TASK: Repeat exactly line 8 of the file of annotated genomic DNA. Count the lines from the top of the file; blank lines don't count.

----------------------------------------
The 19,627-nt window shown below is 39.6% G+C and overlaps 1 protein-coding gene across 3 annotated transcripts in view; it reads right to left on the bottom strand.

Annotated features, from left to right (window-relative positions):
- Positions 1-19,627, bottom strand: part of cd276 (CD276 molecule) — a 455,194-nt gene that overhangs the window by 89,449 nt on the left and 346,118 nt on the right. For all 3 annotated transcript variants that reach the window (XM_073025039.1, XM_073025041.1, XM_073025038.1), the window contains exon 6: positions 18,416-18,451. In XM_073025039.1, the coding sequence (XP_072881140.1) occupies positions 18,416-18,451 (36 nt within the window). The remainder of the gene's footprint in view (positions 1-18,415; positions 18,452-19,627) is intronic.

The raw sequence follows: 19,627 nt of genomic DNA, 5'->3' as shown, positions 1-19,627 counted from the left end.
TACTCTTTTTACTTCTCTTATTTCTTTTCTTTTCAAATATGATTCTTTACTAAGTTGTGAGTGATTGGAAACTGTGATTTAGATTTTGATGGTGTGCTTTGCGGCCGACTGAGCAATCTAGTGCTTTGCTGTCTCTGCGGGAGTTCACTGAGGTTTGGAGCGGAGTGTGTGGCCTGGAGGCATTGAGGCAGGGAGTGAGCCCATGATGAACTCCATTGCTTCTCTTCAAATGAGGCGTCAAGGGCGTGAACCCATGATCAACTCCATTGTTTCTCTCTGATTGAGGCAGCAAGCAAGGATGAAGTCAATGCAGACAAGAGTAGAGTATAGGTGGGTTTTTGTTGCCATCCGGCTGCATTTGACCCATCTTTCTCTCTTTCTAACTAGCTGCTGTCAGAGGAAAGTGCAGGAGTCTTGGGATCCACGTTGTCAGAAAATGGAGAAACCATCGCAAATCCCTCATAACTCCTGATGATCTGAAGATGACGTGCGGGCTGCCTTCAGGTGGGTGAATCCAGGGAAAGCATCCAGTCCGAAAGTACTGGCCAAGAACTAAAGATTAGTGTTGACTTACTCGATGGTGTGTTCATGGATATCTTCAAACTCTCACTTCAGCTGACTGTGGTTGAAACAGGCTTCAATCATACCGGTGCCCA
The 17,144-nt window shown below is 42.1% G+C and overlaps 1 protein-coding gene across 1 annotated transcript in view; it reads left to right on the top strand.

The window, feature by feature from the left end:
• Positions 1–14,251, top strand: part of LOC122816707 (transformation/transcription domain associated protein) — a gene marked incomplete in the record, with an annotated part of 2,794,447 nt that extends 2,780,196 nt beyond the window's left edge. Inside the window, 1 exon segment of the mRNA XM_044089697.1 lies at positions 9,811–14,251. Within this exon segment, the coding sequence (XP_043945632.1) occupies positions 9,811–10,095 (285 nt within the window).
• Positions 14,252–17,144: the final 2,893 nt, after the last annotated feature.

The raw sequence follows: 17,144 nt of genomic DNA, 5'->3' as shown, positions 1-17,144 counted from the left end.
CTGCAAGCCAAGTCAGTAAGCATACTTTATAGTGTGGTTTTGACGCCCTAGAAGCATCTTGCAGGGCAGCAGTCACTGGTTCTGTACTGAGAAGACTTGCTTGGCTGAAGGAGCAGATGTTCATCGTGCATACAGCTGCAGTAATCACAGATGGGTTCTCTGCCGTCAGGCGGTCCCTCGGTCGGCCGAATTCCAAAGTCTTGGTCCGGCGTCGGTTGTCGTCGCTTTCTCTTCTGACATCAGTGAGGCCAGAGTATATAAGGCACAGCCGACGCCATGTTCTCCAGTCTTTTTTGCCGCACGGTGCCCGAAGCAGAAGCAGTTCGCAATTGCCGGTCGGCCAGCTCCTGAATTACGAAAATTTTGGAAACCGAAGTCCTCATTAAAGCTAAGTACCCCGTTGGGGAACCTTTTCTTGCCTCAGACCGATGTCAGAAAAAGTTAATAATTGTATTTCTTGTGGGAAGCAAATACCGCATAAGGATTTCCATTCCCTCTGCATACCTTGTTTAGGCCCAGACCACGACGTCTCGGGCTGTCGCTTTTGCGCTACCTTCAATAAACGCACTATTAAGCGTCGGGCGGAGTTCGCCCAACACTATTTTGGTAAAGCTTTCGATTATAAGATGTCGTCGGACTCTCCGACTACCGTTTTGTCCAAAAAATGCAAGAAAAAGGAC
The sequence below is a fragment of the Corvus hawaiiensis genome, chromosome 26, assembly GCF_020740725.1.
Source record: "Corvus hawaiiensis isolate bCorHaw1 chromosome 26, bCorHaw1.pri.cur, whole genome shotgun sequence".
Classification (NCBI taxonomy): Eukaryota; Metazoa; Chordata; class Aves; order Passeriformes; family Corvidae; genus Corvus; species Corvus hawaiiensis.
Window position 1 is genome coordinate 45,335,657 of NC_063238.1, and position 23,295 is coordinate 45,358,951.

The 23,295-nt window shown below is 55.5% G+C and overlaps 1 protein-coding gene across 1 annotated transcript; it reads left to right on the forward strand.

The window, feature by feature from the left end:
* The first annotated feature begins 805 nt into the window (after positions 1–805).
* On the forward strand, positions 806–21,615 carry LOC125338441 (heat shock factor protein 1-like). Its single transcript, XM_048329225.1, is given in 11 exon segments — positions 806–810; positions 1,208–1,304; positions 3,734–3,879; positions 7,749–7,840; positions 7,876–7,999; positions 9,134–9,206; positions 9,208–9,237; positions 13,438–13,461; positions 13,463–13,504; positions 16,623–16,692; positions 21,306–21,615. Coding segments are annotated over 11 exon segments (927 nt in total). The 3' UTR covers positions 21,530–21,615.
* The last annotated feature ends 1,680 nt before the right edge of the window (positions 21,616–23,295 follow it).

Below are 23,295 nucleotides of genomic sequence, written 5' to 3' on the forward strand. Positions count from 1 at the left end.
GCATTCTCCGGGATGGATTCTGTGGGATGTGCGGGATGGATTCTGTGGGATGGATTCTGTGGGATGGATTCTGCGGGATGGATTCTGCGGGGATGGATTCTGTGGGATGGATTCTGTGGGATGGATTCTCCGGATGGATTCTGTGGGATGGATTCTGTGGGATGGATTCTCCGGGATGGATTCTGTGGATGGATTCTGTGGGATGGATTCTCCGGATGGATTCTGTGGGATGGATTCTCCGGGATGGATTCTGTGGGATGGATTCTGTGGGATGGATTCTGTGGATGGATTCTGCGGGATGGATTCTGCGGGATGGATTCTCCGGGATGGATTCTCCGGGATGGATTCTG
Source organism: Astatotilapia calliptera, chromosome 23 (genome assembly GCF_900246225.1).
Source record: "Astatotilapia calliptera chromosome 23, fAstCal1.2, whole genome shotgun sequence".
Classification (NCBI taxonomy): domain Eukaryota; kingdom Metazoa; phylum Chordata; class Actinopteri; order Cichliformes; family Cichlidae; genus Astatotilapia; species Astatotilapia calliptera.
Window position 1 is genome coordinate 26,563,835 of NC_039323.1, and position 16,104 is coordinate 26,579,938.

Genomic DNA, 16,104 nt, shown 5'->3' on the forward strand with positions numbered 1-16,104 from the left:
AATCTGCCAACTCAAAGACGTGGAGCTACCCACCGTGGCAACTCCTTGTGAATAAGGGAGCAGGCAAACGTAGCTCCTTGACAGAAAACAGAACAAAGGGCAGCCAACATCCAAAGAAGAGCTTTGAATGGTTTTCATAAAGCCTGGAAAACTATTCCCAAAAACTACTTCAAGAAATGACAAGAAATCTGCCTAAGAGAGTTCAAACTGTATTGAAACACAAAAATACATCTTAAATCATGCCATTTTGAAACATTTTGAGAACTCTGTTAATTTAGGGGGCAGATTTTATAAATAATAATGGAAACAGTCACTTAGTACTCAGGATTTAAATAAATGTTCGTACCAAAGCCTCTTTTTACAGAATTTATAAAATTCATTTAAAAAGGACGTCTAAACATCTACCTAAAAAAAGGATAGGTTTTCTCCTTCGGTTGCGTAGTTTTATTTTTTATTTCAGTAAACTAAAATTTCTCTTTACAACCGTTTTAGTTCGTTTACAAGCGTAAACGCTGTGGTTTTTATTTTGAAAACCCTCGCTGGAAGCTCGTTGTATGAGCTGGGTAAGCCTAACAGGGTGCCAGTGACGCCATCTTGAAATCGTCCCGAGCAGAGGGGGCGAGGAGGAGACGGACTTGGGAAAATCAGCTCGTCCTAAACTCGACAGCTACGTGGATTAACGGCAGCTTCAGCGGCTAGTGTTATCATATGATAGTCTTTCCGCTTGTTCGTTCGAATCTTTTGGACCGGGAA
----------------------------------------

• Positions 1–14,251, top strand: part of LOC122816707 (transformation/transcription domain associated protein) — a gene marked incomplete in the record, with an annotated part of 2,794,447 nt that extends 2,780,196 nt beyond the window's left edge. Inside the window, 1 exon segment of the mRNA XM_044089697.1 lies at positions 9,811–14,251. Within this exon segment, the coding sequence (XP_043945632.1) occupies positions 9,811–10,095 (285 nt within the window).